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Hello i have just been introduced to low pass filters and am unsure of 1 thing. I dont understand why having a larger minimum attenuation in the stopband is better? What does it do? I understand that moving the cutoff frequency closer to the stop band frequency is better as then more frequencies are retained. I dont understand how having say a minimum stop band attentuation of 10db is worse than 80db? enter image description here

I thought aslong as the filter removes the frequencies that arent wanted its fine. However someone told me that its better to have a larger minimum attenuation for the stopband. Basically how does the gain(db) (yaxis) affect the filter?

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  • \$\begingroup\$ Note that saying "the more stopband, the better" is just one case, because that will make the transition band narrower, which comes with its own prices to pay. Filter design is really about goals: what do you want it to do, time or frequency? Remove frequencies, filter pulses, have flat group delay, etc? If it's the first, then go on and make the stopband -120dB, it won't hurt, but if it's the second (for example), then not only the type of filter will be different, but you'll also want to stay away from narrow transition widths. \$\endgroup\$ – a concerned citizen May 7 '17 at 6:12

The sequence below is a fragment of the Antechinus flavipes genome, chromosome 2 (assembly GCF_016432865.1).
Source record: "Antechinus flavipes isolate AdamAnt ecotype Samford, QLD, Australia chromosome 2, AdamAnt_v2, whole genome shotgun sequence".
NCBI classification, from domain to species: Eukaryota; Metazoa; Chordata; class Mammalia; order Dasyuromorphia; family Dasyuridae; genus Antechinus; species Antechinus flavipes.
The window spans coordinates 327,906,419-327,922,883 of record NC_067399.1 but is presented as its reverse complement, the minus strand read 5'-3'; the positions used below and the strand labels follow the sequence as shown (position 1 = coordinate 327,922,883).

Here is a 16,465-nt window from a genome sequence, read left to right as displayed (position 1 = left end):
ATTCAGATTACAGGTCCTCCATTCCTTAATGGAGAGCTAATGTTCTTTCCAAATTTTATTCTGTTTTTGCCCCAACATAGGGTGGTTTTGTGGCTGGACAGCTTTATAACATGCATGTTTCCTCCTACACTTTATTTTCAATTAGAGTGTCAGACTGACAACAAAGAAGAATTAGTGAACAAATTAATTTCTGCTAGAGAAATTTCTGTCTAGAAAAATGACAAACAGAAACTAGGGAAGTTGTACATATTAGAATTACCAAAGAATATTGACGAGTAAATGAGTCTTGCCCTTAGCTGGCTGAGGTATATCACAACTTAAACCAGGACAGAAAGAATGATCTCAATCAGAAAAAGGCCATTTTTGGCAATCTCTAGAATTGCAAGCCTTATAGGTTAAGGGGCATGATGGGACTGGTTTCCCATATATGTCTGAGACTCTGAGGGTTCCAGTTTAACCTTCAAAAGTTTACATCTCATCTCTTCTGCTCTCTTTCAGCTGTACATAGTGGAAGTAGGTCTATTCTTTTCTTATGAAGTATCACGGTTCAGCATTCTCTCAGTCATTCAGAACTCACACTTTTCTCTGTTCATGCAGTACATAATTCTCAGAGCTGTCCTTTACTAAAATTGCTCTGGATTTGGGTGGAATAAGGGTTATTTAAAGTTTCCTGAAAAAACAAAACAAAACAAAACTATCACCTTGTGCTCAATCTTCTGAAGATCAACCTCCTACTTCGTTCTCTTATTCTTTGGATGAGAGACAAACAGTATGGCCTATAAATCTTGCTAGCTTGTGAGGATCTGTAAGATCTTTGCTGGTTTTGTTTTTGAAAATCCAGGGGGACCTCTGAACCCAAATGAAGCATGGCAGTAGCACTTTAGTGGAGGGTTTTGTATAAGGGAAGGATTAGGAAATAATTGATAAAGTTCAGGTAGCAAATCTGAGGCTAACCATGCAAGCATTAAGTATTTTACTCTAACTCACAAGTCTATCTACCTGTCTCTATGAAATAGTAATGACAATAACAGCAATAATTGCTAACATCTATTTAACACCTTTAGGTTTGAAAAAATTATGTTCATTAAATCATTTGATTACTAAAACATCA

• \$\begingroup\$ How does the stopband affect it though. I dont get how it makes the transition band narrower? Since a larger db doesnt that increase the size of the stopband? \$\endgroup\$ – Student May 7 '17 at 6:19
  • \$\begingroup\$ Please note that a lowpass cannot "remove" unwanted frequencies. It only can attenuate these frequencies - and a better damping factor is an indication of a "better" filter. \$\endgroup\$ – LvW May 7 '17 at 9:04
  • \$\begingroup\$ A larger stopband attenuation isn't necessarily better - you might want to control amplitudes to specific levels as per tone controls on a stereo or a graphic equalizer. \$\endgroup\$ – Andy aka May 7 '17 at 9:15